Electric Scooter Laws for Arizonaby Rob Callahan
A variety of electric scooters are available to all ages and lifestyles of enthusiasts. The laws governing the operation of electric scooters vary according to their capabilities and generally fall under the existing laws for bicycles, mopeds and motorcycles. The most prominent determiner as to which set of laws applies to a specific electric scooter is its maximum speed, which determines the type of vehicle it is considered under Arizona state law.
Electric Bicycle Laws
Electric scooters with a motor of less than 750W of power and a top speed of less than 20 mph fall under the jurisdiction of electric or electric-assisted bicycles laws. Arizona has no state or regional law governing the use of electric bicycles, so federal laws apply. These vehicles are required to have fully operable pedals and conform to all of the safety standards of traditional bicycles. Electric scooters that fall under this classification can be ridden anywhere a bicycle can go, including sidewalks and bicycle lanes. These scooters cannot be operated in traffic lanes or on highways and cannot accommodate more than one rider.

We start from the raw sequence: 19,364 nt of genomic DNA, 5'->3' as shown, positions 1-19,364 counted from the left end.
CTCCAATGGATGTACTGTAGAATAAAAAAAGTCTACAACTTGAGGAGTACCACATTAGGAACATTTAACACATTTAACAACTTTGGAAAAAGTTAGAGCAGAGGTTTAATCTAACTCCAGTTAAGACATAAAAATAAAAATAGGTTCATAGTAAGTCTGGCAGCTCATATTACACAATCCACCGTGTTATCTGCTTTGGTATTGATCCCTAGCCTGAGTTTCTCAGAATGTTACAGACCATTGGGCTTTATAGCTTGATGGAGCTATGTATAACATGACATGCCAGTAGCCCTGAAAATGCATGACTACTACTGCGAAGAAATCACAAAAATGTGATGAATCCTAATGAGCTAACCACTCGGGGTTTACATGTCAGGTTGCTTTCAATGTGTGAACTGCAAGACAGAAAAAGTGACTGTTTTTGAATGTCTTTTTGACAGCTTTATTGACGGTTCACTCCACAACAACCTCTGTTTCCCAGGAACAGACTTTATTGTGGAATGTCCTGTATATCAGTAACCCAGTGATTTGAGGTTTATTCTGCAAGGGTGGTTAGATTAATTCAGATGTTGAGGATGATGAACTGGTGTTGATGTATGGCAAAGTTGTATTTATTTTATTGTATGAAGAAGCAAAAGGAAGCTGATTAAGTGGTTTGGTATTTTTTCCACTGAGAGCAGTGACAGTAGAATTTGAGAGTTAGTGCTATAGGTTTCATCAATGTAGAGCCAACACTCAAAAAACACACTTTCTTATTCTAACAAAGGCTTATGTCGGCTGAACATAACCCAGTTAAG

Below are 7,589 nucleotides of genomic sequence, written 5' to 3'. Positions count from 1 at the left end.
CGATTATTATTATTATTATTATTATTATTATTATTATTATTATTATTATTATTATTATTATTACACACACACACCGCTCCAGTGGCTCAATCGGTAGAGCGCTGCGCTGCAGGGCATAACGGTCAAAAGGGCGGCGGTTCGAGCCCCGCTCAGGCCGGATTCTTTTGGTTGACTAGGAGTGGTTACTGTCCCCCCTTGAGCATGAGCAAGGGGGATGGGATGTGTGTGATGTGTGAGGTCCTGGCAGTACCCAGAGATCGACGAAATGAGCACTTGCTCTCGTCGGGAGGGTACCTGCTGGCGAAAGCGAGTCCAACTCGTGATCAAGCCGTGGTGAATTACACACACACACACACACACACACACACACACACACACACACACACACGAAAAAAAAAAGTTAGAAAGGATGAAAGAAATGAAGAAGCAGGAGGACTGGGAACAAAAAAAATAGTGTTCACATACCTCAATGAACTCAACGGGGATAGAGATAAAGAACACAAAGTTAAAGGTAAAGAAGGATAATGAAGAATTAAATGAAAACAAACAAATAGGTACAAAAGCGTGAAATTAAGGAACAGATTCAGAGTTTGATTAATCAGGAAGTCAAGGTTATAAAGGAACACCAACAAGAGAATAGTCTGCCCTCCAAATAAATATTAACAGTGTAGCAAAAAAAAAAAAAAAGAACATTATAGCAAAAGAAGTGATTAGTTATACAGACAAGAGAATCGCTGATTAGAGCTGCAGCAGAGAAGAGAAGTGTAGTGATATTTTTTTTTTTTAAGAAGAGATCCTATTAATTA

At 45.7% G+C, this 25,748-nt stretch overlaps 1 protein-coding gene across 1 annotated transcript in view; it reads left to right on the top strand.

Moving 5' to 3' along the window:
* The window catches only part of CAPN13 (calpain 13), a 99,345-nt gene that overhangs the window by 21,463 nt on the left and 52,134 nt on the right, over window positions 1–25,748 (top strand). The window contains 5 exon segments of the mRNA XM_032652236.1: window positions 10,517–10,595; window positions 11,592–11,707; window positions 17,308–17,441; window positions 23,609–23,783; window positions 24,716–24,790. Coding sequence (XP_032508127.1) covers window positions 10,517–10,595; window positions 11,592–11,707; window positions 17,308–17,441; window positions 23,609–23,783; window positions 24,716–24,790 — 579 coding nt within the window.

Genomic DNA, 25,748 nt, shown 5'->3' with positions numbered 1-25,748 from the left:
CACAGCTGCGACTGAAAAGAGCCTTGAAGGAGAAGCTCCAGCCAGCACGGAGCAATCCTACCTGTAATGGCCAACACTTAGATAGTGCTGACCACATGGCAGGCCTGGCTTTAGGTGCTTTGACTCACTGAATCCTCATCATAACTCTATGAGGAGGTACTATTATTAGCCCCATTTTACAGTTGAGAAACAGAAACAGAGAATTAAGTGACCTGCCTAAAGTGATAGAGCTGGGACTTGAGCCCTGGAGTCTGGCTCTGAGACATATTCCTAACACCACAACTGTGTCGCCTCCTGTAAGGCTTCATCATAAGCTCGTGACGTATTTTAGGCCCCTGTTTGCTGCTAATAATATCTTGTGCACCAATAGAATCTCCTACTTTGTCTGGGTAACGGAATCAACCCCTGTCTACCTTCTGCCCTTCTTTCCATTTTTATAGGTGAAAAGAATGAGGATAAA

For electric scooters with up to 25 mph top speed and 1.5 braking horsepower, Arizona moped laws apply. Mopeds in Arizona do not require a title but must be registered every year by Oct. 31. These vehicles require insurance and a valid driver's license to operate and can be licensed with a bill of sale. Riders younger than 18 are required to wear a helmet when operating a moped.
Scooter and Motorcycle Laws
Electric scooters that exceed the top speed and horsepower limitations of mopeds are governed by traditional motorcycle laws. Motorcycle riders are required to wear eye protection at all times, and helmets are compulsory for all riders younger than 18. Motorcycles require motor vehicle titles and insurance to operate in Arizona, and riders need a driver's license with a motorcycle endorsement. Unlike smaller and slower bikes, electric scooters that are classed as motorcycles can not be operated on sidewalks or in bicycle lanes, but they can travel on highways if their maximum speed permits it and passengers are allowed.
Rob Callahan lives in Minneapolis, where he covers style, culture and the arts for Vita.MN and "l'étoile Magazine." His work has earned awards in the fields of journalism, social media and the arts. Callahan graduated from Saint Cloud State University in 2001 with a Bachelor's degree in philosophy.